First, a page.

Singapore must be a place where young people can chase their dreams - in both their careers and family life, Prime Minister Lee Hsien Loong said yesterday.
A week after national swimmer Joseph Schooling, 21, won the nation's first gold medal at the Olympics, Mr Lee focused a section of his National Day Rally speech on millennials - in what seems to be his first public use of the term referring to those who were born in or came of age around the year 2000.
There are about half a million millennials in Singapore now, between 16 and their early 30s.
They are, said Mr Lee, an important group entering an important stage in their lives.
In his prepared remarks, he said: "Singapore must be a place where millennials can chase their dreams - not just in their careers, but also in families, which add meaning to our lives.
"Living in Singapore, millennials should see family as achievable, enjoyable and celebrated," he said.
The Government has looked into three areas to help this group of Singaporeans have families, Mr Lee said.
They are: quicker access to public housing for those settling down, provision of quality pre-school services that are accessible and affordable, and better support for work and life aspirations.
Over the years, the Government has rolled out a raft of measures to this end.
In terms of public housing, for example, the Parenthood Priority Scheme was launched in 2013 to give first-timer married couples who are expecting or who have a citizenchild aged below 16 priority in getting a flat.
The scheme sets aside 30 per cent of flats in new Build-To-Order projects and 50 per cent of balance flats for such couples.
To help ensure that quality early childhood education is affordable and accessible to all, 20,000 new childcare places will be launched by next year.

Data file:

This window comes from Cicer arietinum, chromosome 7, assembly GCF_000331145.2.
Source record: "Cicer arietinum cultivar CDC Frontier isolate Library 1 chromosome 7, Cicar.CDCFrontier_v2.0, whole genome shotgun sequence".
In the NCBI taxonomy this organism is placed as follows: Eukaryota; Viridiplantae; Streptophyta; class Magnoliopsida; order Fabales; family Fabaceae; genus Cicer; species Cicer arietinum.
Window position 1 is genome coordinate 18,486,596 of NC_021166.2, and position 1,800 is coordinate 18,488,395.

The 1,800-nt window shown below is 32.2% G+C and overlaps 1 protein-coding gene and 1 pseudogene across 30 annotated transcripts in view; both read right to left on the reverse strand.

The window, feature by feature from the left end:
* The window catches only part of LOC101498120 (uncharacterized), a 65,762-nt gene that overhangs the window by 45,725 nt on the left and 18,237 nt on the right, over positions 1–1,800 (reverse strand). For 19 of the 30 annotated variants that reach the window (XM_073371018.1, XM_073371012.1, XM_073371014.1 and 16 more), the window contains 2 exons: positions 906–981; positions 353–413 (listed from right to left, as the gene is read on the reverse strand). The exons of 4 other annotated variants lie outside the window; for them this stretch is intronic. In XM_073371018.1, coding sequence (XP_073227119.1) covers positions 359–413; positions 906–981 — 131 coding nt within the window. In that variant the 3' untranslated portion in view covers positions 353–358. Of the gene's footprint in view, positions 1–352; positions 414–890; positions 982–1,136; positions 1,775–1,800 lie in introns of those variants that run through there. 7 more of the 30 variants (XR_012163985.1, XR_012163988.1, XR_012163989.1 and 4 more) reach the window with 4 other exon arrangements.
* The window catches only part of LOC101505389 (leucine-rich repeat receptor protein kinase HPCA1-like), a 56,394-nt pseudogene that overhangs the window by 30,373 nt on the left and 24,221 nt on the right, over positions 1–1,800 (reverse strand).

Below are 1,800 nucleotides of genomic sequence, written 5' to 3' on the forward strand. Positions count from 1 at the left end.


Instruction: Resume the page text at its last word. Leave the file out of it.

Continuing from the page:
There will also be enhanced pre-school subsidies.
"We will give every support and encouragement to families so that families can thrive - essential if the Singapore story is to have more chapters," said Mr Lee.
Mrs Josephine Teo, Senior Minister of State in the Prime Minister's Office, who is also in charge of population issues, will speak more about the subject later this year, he said.
The Prime Minister recognises that every community will have that aspiration to have someone from their own ethnic group hold the highest office in the land. He has been reflecting on it, and it reflects, very sincerely, PM's desire to tell every community in Singapore that he appreciates their aspirations and he wants to make sure that it is embedded in the Constitution, that he is prepared to amend the Constitution to make sure that it continues to solidify this multiracial nature of society...
DR MALIKI OSMAN, Senior Minister of State for Defence and Foreign Affairs, on changes to the elected presidency.
SYMBOL OF SOCIETY
The elected president is a symbol of the society, and we are a multiracial, multicultural and multi-religious society. So we should allow the symbol to reflect these aspects as well. If, for a long time, you don't have a president from a specific race, in the long term, say, 20 or 30 years, surely people will talk.
DR FAISAL ABDUL AZIZ, 28, assistant secretary of the Kaki Bukit Citizens Consultative Committee, on changes to the elected presidency.
RACE NOT AN ISSUE
We have had non-Chinese presidents before, for instance, Mr S R Nathan and Mr Yusof Ishak, and they have been very well loved and well respected by all, despite their race. I don't think that people are inherently racist, but they are just more comfortable with people who look or speak like them.
MR ALEX YAM, an MP for Marsiling-Yew Tee GRC, on PM Lee's appeal to the Chinese community to support changes to the elected presidency.